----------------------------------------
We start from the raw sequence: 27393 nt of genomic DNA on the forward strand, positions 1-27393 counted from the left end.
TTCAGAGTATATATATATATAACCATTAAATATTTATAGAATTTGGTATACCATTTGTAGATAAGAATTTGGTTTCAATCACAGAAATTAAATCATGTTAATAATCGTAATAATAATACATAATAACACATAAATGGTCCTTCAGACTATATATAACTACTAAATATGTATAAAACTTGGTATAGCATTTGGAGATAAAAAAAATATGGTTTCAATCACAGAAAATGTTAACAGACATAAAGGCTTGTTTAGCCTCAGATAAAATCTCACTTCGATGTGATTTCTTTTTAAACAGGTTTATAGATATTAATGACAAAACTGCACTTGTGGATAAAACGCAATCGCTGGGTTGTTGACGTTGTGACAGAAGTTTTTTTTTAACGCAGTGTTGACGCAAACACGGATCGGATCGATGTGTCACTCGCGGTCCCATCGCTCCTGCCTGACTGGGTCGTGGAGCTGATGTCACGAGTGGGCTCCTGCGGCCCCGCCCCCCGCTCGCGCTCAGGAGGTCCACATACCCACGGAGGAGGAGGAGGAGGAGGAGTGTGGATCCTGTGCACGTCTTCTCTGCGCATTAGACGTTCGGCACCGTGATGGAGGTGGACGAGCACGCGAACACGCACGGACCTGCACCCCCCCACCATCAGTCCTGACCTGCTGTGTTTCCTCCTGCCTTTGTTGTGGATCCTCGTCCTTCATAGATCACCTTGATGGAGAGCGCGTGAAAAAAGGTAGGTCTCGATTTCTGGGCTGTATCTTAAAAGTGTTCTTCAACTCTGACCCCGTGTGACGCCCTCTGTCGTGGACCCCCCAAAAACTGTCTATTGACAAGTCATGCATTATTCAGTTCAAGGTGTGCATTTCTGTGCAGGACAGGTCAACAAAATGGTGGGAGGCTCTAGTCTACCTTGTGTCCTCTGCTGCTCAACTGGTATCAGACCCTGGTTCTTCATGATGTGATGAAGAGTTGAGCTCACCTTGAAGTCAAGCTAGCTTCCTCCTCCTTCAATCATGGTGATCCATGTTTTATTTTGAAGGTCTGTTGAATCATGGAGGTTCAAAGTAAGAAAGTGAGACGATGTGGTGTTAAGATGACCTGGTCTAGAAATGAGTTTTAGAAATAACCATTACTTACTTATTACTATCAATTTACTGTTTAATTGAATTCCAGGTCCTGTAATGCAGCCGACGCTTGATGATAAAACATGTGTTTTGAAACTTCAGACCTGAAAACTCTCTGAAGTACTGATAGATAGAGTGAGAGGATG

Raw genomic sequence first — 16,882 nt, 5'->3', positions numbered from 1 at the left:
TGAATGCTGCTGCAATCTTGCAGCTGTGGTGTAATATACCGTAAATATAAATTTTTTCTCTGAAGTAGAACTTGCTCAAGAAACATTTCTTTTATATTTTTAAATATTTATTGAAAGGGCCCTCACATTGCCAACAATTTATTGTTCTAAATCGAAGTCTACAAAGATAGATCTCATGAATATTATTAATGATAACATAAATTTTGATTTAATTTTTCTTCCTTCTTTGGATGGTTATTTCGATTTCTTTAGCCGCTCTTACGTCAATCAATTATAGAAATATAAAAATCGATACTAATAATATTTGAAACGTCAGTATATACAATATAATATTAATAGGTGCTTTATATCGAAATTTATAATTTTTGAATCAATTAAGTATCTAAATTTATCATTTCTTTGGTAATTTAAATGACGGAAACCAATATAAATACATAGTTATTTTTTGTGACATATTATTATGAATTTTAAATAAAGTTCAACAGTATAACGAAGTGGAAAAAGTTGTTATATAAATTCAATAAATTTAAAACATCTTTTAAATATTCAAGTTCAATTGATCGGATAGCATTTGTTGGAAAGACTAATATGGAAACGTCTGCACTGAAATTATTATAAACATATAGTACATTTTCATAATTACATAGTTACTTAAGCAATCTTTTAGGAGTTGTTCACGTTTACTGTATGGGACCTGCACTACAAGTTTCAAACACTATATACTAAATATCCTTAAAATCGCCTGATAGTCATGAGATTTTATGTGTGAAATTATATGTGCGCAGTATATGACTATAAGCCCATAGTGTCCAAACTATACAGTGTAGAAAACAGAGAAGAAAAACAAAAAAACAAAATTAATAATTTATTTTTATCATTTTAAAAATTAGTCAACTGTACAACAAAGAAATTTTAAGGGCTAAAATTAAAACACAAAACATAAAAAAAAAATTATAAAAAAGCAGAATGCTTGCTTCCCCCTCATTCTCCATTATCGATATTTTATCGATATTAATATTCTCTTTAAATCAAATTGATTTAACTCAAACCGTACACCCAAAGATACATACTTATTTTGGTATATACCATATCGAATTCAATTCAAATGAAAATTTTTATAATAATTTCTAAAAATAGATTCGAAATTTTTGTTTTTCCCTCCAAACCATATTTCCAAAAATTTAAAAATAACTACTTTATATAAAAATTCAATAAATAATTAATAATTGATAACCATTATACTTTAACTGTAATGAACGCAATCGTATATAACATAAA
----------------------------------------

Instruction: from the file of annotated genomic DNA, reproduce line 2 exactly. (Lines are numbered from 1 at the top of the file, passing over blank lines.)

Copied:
TTCAGAGTATATATATATATAACCATTAAATATTTATAGAATTTGGTATACCATTTGTAGATAAGAATTTGGTTTCAATCACAGAAATTAAATCATGTTAATAATCGTAATAATAATACATAATAACACATAAATGGTCCTTCAGACTATATATAACTACTAAATATGTATAAAACTTGGTATAGCATTTGGAGATAAAAAAAATATGGTTTCAATCACAGAAAATGTTAACAGACATAAAGGCTTGTTTAGCCTCAGATAAAATCTCACTTCGATGTGATTTCTTTTTAAACAGGTTTATAGATATTAATGACAAAACTGCACTTGTGGATAAAACGCAATCGCTGGGTTGTTGACGTTGTGACAGAAGTTTTTTTTTAACGCAGTGTTGACGCAAACACGGATCGGATCGATGTGTCACTCGCGGTCCCATCGCTCCTGCCTGACTGGGTCGTGGAGCTGATGTCACGAGTGGGCTCCTGCGGCCCCGCCCCCCGCTCGCGCTCAGGAGGTCCACATACCCACGGAGGAGGAGGAGGAGGAGGAGTGTGGATCCTGTGCACGTCTTCTCTGCGCATTAGACGTTCGGCACCGTGATGGAGGTGGACGAGCACGCGAACACGCACGGACCTGCACCCCCCCACCATCAGTCCTGACCTGCTGTGTTTCCTCCTGCCTTTGTTGTGGATCCTCGTCCTTCATAGATCACCTTGATGGAGAGCGCGTGAAAAAAGGTAGGTCTCGATTTCTGGGCTGTATCTTAAAAGTGTTCTTCAACTCTGACCCCGTGTGACGCCCTCTGTCGTGGACCCCCCAAAAACTGTCTATTGACAAGTCATGCATTATTCAGTTCAAGGTGTGCATTTCTGTGCAGGACAGGTCAACAAAATGGTGGGAGGCTCTAGTCTACCTTGTGTCCTCTGCTGCTCAACTGGTATCAGACCCTGGTTCTTCATGATGTGATGAAGAGTTGAGCTCACCTTGAAGTCAAGCTAGCTTCCTCCTCCTTCAATCATGGTGATCCATGTTTTATTTTGAAGGTCTGTTGAATCATGGAGGTTCAAAGTAAGAAAGTGAGACGATGTGGTGTTAAGATGACCTGGTCTAGAAATGAGTTTTAGAAATAACCATTACTTACTTATTACTATCAATTTACTGTTTAATTGAATTCCAGGTCCTGTAATGCAGCCGACGCTTGATGATAAAACATGTGTTTTGAAACTTCAGACCTGAAAACTCTCTGAAGTACTGATAGATAGAGTGAGAGGATG